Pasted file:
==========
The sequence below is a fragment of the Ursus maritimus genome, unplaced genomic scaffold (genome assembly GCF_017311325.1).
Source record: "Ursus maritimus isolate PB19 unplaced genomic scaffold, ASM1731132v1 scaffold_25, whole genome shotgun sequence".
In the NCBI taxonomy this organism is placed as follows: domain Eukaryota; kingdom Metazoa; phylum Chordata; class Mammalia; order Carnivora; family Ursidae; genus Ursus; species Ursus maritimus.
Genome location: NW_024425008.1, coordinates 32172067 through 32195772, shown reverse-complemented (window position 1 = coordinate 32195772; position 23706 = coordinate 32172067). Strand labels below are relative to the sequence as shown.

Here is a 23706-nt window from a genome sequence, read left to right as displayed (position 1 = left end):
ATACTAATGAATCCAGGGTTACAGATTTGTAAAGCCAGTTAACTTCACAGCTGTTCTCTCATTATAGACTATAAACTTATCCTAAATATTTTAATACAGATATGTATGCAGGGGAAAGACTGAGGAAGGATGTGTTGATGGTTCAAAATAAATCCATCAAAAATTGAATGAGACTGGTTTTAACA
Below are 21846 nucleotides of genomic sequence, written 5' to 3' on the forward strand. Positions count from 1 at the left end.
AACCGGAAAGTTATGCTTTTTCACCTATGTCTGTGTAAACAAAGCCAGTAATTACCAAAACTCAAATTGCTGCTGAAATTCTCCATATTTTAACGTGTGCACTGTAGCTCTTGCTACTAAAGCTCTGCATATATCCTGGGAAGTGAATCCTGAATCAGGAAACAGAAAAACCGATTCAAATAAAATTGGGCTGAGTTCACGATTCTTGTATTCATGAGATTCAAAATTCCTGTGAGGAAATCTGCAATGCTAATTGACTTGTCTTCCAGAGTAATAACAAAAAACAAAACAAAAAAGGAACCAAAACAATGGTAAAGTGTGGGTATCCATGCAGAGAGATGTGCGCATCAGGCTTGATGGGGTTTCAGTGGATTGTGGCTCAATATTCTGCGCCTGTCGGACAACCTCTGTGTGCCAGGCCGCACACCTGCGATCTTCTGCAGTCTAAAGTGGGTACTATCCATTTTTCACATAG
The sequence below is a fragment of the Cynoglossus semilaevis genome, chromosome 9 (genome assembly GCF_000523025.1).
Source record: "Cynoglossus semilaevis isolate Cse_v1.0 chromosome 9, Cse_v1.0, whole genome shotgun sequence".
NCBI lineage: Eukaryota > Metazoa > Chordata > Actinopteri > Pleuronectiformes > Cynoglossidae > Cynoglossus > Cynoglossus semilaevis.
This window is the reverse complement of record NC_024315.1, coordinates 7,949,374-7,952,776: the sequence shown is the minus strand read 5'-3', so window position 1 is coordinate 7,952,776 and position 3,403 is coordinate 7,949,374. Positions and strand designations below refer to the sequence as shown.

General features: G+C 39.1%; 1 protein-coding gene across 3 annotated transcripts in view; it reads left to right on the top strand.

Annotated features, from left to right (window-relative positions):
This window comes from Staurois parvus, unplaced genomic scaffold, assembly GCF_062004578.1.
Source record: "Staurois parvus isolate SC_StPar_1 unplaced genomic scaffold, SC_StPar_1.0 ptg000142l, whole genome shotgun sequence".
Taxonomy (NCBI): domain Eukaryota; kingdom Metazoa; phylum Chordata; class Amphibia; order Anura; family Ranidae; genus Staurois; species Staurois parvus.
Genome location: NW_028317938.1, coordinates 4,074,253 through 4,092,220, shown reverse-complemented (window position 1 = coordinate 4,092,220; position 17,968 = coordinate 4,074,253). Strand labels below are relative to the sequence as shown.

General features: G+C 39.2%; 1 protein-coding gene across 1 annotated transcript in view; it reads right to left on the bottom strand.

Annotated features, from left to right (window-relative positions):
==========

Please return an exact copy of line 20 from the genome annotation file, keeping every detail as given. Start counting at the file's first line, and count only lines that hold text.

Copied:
Annotated features, from left to right (window-relative positions):